Bush faced a situation in Germany after the end of the Cold War whose potential for disaster is also still under-appreciated.  The Soviet Union still had 300,000 troops in East Germany. It did not want to see Germany united, and it considered a united Germany as a member of NATO totally out of the question. But President Bush managed to pull that off anyway, without creating a very messy crisis in the middle of Europe, with a desperate Soviet Union in its death throes.

James M. Lindsay:

His take: George H. W. Bush did not enjoy the FDR’s electoral success. But during his one term he successfully handled some of the stiffest foreign policy challenges of the last half century. He helped manage the peaceful collapse of the Soviet Union and pushed for the reunification of Germany against the advice of close U.S. allies. He also liberated Kuwait and resisted calls to send the U.S. military onward to Baghdad. No, the elder Bush never figured out what the “new world order” would look like. But then again, neither have his three successors.


Danielle Pletka is Vice President of Foreign and Defense Policy Studies at the American Enterprise Institute.

Her take: Measuring the relative success of American presidents in foreign policy is an almost impossible task. Even narrowing the task to the 20th and 21st centuries demands almost ridiculous comparisons. What are the metrics?  Lives lost? Lives saved? American interests served? But which ones?  Many might argue that Franklin Roosevelt was one of our nation’s greatest foreign policy leaders, ushering in the era of American global leadership, ridding the world of a vile dictator. But World War II was also a tale of missed opportunity; of lives lost because the United States would not act.  Can any war that ends with the death of six million Jews be considered a “success”?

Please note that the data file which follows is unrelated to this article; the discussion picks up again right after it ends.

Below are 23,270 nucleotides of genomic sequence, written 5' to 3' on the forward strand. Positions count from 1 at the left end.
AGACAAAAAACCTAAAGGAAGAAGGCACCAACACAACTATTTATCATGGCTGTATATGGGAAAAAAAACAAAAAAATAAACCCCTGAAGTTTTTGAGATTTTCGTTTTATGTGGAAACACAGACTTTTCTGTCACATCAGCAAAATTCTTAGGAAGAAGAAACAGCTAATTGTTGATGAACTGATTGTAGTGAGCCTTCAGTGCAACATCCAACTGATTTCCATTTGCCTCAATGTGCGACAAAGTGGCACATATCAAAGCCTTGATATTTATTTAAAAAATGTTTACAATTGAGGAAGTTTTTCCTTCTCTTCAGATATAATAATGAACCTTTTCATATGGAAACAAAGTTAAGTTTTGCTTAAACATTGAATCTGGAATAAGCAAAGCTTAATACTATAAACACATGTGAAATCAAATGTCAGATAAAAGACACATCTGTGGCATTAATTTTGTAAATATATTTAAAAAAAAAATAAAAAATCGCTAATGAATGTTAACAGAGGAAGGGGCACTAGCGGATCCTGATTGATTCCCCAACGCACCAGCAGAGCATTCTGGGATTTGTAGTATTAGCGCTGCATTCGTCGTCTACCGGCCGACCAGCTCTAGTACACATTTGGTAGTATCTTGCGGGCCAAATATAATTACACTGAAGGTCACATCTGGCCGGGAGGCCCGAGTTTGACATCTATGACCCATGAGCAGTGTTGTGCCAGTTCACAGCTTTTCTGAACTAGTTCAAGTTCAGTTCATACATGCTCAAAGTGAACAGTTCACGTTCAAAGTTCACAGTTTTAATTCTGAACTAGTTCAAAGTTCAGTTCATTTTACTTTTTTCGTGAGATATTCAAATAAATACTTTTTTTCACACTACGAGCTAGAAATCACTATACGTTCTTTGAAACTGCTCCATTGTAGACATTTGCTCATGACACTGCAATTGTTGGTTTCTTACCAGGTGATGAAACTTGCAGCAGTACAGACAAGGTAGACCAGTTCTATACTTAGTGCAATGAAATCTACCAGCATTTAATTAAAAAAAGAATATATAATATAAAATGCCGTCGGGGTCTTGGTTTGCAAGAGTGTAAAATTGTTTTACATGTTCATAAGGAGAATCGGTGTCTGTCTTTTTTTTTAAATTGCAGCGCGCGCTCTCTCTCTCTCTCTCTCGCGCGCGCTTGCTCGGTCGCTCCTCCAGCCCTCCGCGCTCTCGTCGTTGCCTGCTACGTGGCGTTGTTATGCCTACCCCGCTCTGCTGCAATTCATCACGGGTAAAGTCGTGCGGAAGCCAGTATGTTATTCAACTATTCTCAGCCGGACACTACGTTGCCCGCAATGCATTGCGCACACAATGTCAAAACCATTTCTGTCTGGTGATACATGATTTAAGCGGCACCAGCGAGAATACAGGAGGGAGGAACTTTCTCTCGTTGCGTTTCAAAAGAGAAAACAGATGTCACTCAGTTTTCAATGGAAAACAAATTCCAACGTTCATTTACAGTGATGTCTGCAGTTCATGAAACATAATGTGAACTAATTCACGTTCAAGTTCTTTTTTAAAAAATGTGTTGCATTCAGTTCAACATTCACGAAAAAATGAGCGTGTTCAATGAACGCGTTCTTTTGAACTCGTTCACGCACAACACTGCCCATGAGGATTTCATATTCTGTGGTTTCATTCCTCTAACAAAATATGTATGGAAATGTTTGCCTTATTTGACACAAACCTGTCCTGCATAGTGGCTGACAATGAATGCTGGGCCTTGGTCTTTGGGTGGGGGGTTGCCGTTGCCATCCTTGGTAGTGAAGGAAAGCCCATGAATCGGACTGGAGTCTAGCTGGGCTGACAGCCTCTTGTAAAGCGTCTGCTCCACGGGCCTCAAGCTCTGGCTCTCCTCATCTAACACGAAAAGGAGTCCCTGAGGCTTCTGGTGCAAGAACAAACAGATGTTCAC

Then too, there are contests, many partisan, for the title of worst foreign policy president. Was it Lyndon Johnson, who failed to successfully prosecute the Vietnam War and sacrificed tens of thousands of American lives only to see us leave a few short years later? Was it George W. Bush, scourge of liberals for beginning the Iraq War, a conflict supported by the United States Congress but long and complex in its undertaking? Or Jimmy Carter, for whom ideology was paramount, therefore allowing the Soviet invasion of Afghanistan and the Islamist takeover of Iran?

There are no serious answers to the question because American leadership doesn’t lend itself to a neat, nonpartisan dissection of our presidents. Different Americans want different things for our country, and even those Americans aren’t divided into neat partisan lines. There are Republicans and Democrats for retreat; conservatives and liberals for internationalism.

Still, two men vie for the title of best and worst, though each has many competitors. Each governed at a seminal moment, and saw the United States through a crossroads, determining a path that would govern our future for many years.

Ronald Reagan had a vision for America in the world. Importantly, his ambitions for America’s role on the world stage were not shaped by our enemies, but rather shaped by his own view of American exceptionalism.  Reagan hastened the end of the defining battle of the 20th century, the fight between those who believed in freedom and those who embraced communism. True, there were bad choices of allies (Pinochet, Savimbi), but in the aftermath of the Carter era – dominated by a president who believed American power was an embarrassment to be lived down – Reagan knew not only what the United States opposed, but what America supported: freedom in all its iterations.

More: What can history teach the next president?

Honorable mention


David Ryan is professor of history at University College Cork, Ireland and author of Frustrated Empire: US Foreign Policy from 9/11 to Iraq.